YA scifi/fantasy writer Andrea Pearson is the author of The Kilenya series and the Katon University series. In this week’s episode, we talk about her early marketing mistakes and how her promotional strategies have changed since then.
Andrea wrote her first book, The Key of Kilenya, a fantasy novel targeted at middle graders (ages 9-12), back in 2008. She attracted lots of attention for the book when she posted it on HarperCollins’ now defunct author discovery website Authonomy, eventually picking up an agent, and then an offer from Little Brown. She ultimately turned down that offer, unhappy with the contract terms (low royalty percentage and little control over content and art), and signed with a small press. The press put out the book, but later, after discovering JA Konrath’s website and self-publishing, Andrea decided that “if a publisher, a small press publisher can do all that stuff for 50 percent of the royalties, that we could do it and get, you know, 70 percent of the royalties.” So Andrea turned indie.
She started publishing her Kilenya series in mid-2011, a total of six full-length novels and three related romance novellas, releasing the last title in February 2014. Andrea followed that series with her Katon University books, targeted to an older audience of 16 years and up, writing and publishing all five books within a year, with the fifth set to release on 11/2/15.
Mistakes Were Made
In the beginning, Andrea admits they made mistakes, especially in the marketing efforts she made after she published the first book.
She originally priced the book at $.99, then ran a free promotion. She got a thousand downloads in a day…and panicked, changing the price back to $.99 and effectively halting the downloads.
She also spent several thousand dollars promoting the first book before the second was out, which was a bust. She says she didn’t start making money on the series until she had the third book up for sale and the first book set to permafree. In hindsight, she says, she should have held off promoting until she had a solid first book with a lot of reviews and the other books already available for purchase.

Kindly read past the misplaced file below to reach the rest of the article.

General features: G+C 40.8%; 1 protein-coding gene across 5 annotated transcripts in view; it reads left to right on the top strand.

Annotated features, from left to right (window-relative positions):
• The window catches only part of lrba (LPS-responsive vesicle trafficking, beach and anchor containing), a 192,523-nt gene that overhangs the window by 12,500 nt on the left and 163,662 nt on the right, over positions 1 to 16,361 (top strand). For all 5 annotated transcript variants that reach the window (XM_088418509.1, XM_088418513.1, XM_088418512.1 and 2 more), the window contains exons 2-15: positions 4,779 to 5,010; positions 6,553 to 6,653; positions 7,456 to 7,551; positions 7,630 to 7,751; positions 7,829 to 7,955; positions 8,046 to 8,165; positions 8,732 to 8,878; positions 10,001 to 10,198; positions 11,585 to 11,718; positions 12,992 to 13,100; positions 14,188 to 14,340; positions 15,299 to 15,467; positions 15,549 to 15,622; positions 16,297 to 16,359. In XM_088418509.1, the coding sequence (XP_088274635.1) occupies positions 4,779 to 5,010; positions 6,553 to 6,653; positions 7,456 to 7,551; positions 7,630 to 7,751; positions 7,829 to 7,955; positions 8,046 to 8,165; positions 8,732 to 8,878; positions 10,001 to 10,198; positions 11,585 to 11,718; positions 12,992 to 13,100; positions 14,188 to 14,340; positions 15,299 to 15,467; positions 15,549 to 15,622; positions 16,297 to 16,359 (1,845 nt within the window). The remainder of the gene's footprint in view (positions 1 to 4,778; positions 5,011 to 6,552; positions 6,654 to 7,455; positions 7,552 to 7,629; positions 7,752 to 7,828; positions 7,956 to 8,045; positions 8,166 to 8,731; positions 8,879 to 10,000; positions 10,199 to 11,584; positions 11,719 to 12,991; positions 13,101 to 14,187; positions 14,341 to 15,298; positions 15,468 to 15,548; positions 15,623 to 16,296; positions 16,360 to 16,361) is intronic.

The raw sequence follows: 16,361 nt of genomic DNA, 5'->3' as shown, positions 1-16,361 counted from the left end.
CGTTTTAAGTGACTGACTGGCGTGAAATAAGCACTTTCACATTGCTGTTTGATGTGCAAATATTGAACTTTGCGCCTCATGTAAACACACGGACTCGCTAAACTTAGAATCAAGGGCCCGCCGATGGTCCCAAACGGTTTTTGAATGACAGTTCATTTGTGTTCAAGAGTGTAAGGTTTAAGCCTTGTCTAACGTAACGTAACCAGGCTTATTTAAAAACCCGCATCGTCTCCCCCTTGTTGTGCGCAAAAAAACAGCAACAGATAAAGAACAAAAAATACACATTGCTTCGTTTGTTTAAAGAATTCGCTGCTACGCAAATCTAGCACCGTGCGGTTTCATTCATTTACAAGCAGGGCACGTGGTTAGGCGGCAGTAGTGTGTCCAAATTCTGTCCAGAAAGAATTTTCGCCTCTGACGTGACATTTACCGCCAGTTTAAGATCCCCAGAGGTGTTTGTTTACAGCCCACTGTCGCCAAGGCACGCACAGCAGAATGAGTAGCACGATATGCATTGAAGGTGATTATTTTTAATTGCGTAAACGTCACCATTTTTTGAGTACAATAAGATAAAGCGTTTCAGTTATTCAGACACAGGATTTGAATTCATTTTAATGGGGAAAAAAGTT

“Promoting one book is not as effective as promoting multiple books.”
After Andrea completed her first series, she decided to write her second series to completion before trying to market it. She wrote all five books in the Katon University series in about a year.
“When you give yourself permission not to worry about marketing, it’s very liberating.”
Andrea also took feedback from readers and reviews to improve the first books in both series, even having the first book re-edited. Then she invited her readers via email to give the books a re-read and let her know how she was doing and hopefully post a review. This served to make the books stronger, as well as increase her reader engagement and overall number of reviews.
She made Discern, the first book in the Katon University series, permafree. Andrea says that running occasional free promos every now and then are a great way to passively market for reviews and build up a book’s perceived value.
Finally, Andrea took the time to test various promotional sites one at a time with her first series in order to judge their effectiveness and reach. (See “Mentions” above for a list of Andrea’s recommended book promotional sites.)
The Next Big Thing
With the final installment of the Katon University series set to release in November, Andrea is finally ready to market the series. She is planning on a two-week marketing blitz. The first week will focus on increasing awareness and recognition of her books by arranging for book blasts (where bloggers and followers will post the book cover, blurb, and purchase links on their sites and social media) and blog tours. The second week she will run the promotions she’s been carefully testing in the previous year.
After that, she will be free to focus on her Next Big Thing, which happens to be a bouncing baby boy due in late October!
On deciding to self-publish: “We just decided that if a publisher, a small press publisher can do all that stuff for 50 percent of the royalties, that we could do it and get, you know, 70 percent of the royalties.”
On waiting until your third book to promote: “Promoting one book is not as effective as promoting multiple books.”
On writing five books in a year: “When you give yourself permission not to worry about marketing, it’s very liberating.”
- Start marketing after your third book. Stores don’t sell only one item, and neither should you. Get a few books done before you start marketing and splitting your time away from creating new books. That way your fans will have another book (or two) to turn to as soon as they finish the first.
- Promote your permafree books now and again as a passive way of marketing for reviews. As Andrea mentioned in the interview, running occasional free promos on your permafree books is a terrific way to gather reviews, bolstering your book’s value in the eyes of potential readers/buyers.
- Improve your books. Are you suffering from one-, two-, three-star reviews? Are you getting similar criticisms repeated over and over? Fix it. Especially if it’s a first book in a series. You want to make that book as good as you can make it. (Obviously, this is true for all your books, but it’s even more critical for a first in a series.) Update the book and invite your readers to weigh in on the changes and hopefully add to the reviews with a four- or five-star rating.
- Test promotional sites to determine their value and reach. Andrea recommends giving each promo a few days in order to avoid overlap and conflicting data from multiple promotions.
What is the single best lesson you’ve learned as an indie author? What’s the most painful lesson you’ve learned?
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